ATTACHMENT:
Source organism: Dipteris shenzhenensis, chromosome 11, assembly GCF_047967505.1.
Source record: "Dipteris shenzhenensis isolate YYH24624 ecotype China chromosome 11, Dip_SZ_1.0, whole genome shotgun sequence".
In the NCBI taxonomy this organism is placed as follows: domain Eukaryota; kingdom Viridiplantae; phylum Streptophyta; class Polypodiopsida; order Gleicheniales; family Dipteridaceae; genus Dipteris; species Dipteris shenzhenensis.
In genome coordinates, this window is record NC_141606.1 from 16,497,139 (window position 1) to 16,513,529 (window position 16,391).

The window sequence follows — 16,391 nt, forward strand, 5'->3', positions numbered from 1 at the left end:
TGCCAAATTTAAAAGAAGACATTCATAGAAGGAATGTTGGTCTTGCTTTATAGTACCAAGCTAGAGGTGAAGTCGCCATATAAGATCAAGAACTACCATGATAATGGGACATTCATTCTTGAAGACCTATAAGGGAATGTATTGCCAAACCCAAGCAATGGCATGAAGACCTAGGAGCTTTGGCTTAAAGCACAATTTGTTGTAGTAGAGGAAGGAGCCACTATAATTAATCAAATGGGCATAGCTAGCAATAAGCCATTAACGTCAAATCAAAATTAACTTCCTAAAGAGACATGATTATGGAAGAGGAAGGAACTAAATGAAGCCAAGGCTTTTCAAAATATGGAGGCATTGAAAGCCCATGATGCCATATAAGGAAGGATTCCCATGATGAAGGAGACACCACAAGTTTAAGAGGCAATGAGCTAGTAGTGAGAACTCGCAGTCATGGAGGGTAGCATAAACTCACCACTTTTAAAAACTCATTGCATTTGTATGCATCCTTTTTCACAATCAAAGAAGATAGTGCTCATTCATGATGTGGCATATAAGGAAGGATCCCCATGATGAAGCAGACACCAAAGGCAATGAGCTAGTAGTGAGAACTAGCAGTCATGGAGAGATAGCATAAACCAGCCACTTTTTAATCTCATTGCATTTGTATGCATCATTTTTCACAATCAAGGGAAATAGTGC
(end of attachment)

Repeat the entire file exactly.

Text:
Source organism: Dipteris shenzhenensis, chromosome 11, assembly GCF_047967505.1.
Source record: "Dipteris shenzhenensis isolate YYH24624 ecotype China chromosome 11, Dip_SZ_1.0, whole genome shotgun sequence".
In the NCBI taxonomy this organism is placed as follows: domain Eukaryota; kingdom Viridiplantae; phylum Streptophyta; class Polypodiopsida; order Gleicheniales; family Dipteridaceae; genus Dipteris; species Dipteris shenzhenensis.
In genome coordinates, this window is record NC_141606.1 from 16,497,139 (window position 1) to 16,513,529 (window position 16,391).

The window sequence follows — 16,391 nt, forward strand, 5'->3', positions numbered from 1 at the left end:
TGCCAAATTTAAAAGAAGACATTCATAGAAGGAATGTTGGTCTTGCTTTATAGTACCAAGCTAGAGGTGAAGTCGCCATATAAGATCAAGAACTACCATGATAATGGGACATTCATTCTTGAAGACCTATAAGGGAATGTATTGCCAAACCCAAGCAATGGCATGAAGACCTAGGAGCTTTGGCTTAAAGCACAATTTGTTGTAGTAGAGGAAGGAGCCACTATAATTAATCAAATGGGCATAGCTAGCAATAAGCCATTAACGTCAAATCAAAATTAACTTCCTAAAGAGACATGATTATGGAAGAGGAAGGAACTAAATGAAGCCAAGGCTTTTCAAAATATGGAGGCATTGAAAGCCCATGATGCCATATAAGGAAGGATTCCCATGATGAAGGAGACACCACAAGTTTAAGAGGCAATGAGCTAGTAGTGAGAACTCGCAGTCATGGAGGGTAGCATAAACTCACCACTTTTAAAAACTCATTGCATTTGTATGCATCCTTTTTCACAATCAAAGAAGATAGTGCTCATTCATGATGTGGCATATAAGGAAGGATCCCCATGATGAAGCAGACACCAAAGGCAATGAGCTAGTAGTGAGAACTAGCAGTCATGGAGAGATAGCATAAACCAGCCACTTTTTAATCTCATTGCATTTGTATGCATCATTTTTCACAATCAAGGGAAATAGTGC